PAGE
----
Five moments from MLB's first half that could end up deciding a pennant race
While August and September are when memories are made, they're not the only months that shape the postseason picture: There are 2,430 games on the Major League calendar, after all, and this year has already given us plenty of moments that will go a long way toward deciding who's in and who's out.
Here are five to remember before we hit the hothouse of pennant race season:
April 2: D-backs 8, Dodgers 7 (15 innings)
The Dodgers entered 2018 as the prohibitive favorites in the NL West, the reigning NL champs who'd just come within one win of a World Series title. But they got an abrupt wake-up call in their first series of the season: The D-backs were for real, and they weren't going to concede anything.
L.A. took a 6-3 lead into the ninth, which -- with All-Star closer Kenley Jansen on the mound -- seemed decisive. But Arizona got the tying run to the plate, and then, with two outs, Chris Owings pulled off the unthinkable:
The game went all the way to the 15th, where again the Dodgers took a lead with a chance to close things out ... and again couldn't get the job done:
That finish would end up being emblematic of L.A.'s slow start: Jansen blew two saves and allowed six earned runs in April, and the same Dodger bullpen that was elite last year now finds itself 14th in ERA. And with L.A. holding a mere half-game lead over the D-backs entering play Friday, those blown leads could loom very large down the stretch.
June 6: Astros 7, Mariners 5
Both Houston and Seattle look like safe bets to make the postseason, but there's still the matter of which one will win its division -- and which one will have to survive a winner-take-all Wild Card Game. The two teams will play each other a whopping 13 times in the second half, but June 6 might end up as the most important day in the AL West race.
The Mariners had ample opportunity to come away with a win in Houston: They took a 4-3 lead into the eighth, and then -- after an Astros rally gave them a 7-5 lead -- brought Nelson Cruz to the plate as the winning run in the ninth. Alas, it wasn't to be:
But this wasn't just a missed opportunity for Seattle -- it also marked a turning point for Houston. Ken Giles' struggles left the Astros in search of stability in the closer's role, and on June 6, they finally found it: That was Hector Rondon's first save of the year, and he's since gone on to record six more to go with a 1.62 ERA.
June 11: Cubs 7, Brewers 2 (11 innings)
Jason Heyward's career slash line against left-handed pitching: .232/.307/.346. Lefty hitters' career slash line against Brewers reliever and dark-horse NL Cy Young candidate Josh Hader: .105/.244/.114, with 60 K's in 128 plate appearances.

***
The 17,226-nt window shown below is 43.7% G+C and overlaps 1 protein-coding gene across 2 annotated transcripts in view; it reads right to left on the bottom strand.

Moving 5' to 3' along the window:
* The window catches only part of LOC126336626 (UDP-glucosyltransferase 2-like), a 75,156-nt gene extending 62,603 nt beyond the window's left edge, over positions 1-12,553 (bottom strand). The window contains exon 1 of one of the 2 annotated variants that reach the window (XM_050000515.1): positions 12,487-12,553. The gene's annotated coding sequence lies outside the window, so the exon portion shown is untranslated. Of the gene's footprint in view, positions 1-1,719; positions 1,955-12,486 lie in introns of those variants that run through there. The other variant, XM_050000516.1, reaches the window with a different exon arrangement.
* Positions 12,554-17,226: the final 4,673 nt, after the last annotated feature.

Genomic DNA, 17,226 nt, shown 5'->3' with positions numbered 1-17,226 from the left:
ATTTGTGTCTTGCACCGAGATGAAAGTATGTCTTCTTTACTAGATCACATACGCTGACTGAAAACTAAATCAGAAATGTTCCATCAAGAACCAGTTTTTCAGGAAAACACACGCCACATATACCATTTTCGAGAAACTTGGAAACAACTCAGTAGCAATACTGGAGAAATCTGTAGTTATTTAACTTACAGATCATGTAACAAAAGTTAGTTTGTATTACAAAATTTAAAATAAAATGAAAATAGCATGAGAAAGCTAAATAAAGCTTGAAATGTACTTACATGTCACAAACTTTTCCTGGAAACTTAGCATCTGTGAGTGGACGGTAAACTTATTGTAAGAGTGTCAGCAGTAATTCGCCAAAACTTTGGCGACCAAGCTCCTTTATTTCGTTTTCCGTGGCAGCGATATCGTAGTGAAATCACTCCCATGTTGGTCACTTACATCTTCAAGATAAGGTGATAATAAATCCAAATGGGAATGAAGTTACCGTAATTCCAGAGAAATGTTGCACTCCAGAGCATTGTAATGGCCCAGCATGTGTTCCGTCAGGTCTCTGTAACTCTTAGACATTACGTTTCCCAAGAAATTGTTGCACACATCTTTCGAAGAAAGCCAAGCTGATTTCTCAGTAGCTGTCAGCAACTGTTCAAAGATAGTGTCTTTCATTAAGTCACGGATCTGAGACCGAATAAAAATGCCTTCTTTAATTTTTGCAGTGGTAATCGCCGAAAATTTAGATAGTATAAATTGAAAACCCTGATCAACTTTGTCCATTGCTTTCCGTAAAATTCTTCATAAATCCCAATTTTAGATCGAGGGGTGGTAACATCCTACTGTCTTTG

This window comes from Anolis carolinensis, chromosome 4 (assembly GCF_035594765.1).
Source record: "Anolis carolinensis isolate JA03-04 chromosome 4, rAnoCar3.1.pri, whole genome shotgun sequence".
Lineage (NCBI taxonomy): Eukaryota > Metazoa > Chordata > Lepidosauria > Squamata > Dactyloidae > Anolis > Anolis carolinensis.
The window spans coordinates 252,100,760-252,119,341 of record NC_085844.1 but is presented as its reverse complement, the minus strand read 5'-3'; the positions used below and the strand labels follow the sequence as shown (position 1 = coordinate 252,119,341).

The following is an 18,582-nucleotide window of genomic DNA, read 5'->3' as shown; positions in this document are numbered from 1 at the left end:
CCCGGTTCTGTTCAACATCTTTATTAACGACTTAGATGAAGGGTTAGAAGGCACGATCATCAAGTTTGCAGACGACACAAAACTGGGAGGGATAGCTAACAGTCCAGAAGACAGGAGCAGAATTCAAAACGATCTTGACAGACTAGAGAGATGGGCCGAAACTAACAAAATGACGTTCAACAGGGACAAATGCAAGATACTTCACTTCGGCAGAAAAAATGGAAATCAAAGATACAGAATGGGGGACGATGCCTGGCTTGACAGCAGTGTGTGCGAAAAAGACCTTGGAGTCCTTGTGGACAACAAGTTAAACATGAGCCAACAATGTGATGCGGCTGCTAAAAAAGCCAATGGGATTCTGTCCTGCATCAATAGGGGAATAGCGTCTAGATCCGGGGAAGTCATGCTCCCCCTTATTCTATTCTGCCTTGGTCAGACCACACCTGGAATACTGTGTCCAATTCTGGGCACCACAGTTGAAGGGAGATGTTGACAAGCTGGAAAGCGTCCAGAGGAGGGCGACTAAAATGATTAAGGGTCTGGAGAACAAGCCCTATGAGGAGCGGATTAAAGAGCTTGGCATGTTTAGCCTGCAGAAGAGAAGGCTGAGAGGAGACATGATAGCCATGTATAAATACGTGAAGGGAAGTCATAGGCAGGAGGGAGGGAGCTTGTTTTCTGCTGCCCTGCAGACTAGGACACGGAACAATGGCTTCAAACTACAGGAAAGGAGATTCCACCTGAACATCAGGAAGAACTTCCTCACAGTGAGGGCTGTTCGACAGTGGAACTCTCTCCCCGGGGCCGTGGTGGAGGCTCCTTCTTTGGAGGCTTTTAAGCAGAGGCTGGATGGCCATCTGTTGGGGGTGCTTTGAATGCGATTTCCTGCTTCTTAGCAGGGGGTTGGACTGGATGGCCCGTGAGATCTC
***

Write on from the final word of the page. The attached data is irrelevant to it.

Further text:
So, naturally, when Hader faced Heyward with one out in the eighth inning and the tying run on second, Heyward laced a single to right:
The game went to extras, where the Cubs eventually put up a five-spot to come away with a 7-2 win -- a win that looms pretty large right now, with Chicago just a game back of Milwaukee in the NL Central and plenty more crunch-time faceoffs with Hader still to come.
June 20: Yankees 7, Mariners 5
We're sorry, Mariners fans: Your team has been arguably the best story in baseball this year, and again, it's in great shape to make the postseason! But Seattle is currently four games back of the Yankees for the first AL Wild Card spot, and you can bet the club would love to have this game back.
After dropping game one of the series, Seattle was in control all night, taking a 5-3 lead heading into the bottom of the eighth ... at which point things promptly went off the rails. The Mariners' bullpen has been one of MLB's best this year, but Alex Colome gave up a game-tying dinger to Gary Sanchez:
Then Ryan Cook surrendered the walk-off to Giancarlo Stanton an inning later:
Seattle lost the final game of the set the next day, but it does get New York at Safeco Field in early September -- and given how good the Yankees have been at home this year, that series could be huge.
July 1: Phillies 4, Nationals 3 (13 innings)
At the start of this four-game set on June 28, Washington sat two games back of the Phillies and four back of the Braves, having finally crawled out of its early-season hole. The Phillies, meanwhile, were struggling, having gone just 10-13 so far in June.
By the end of the series, though, things were far different. Philly took two of the first three, and the final game went all the way to the 13th thanks to some solid bullpen work. And then Andrew Knapp stepped up:
Two weeks later, that looks like an inflection point in the NL East race: Philly sits atop the division, while the Nationals are 5 1/2 games back.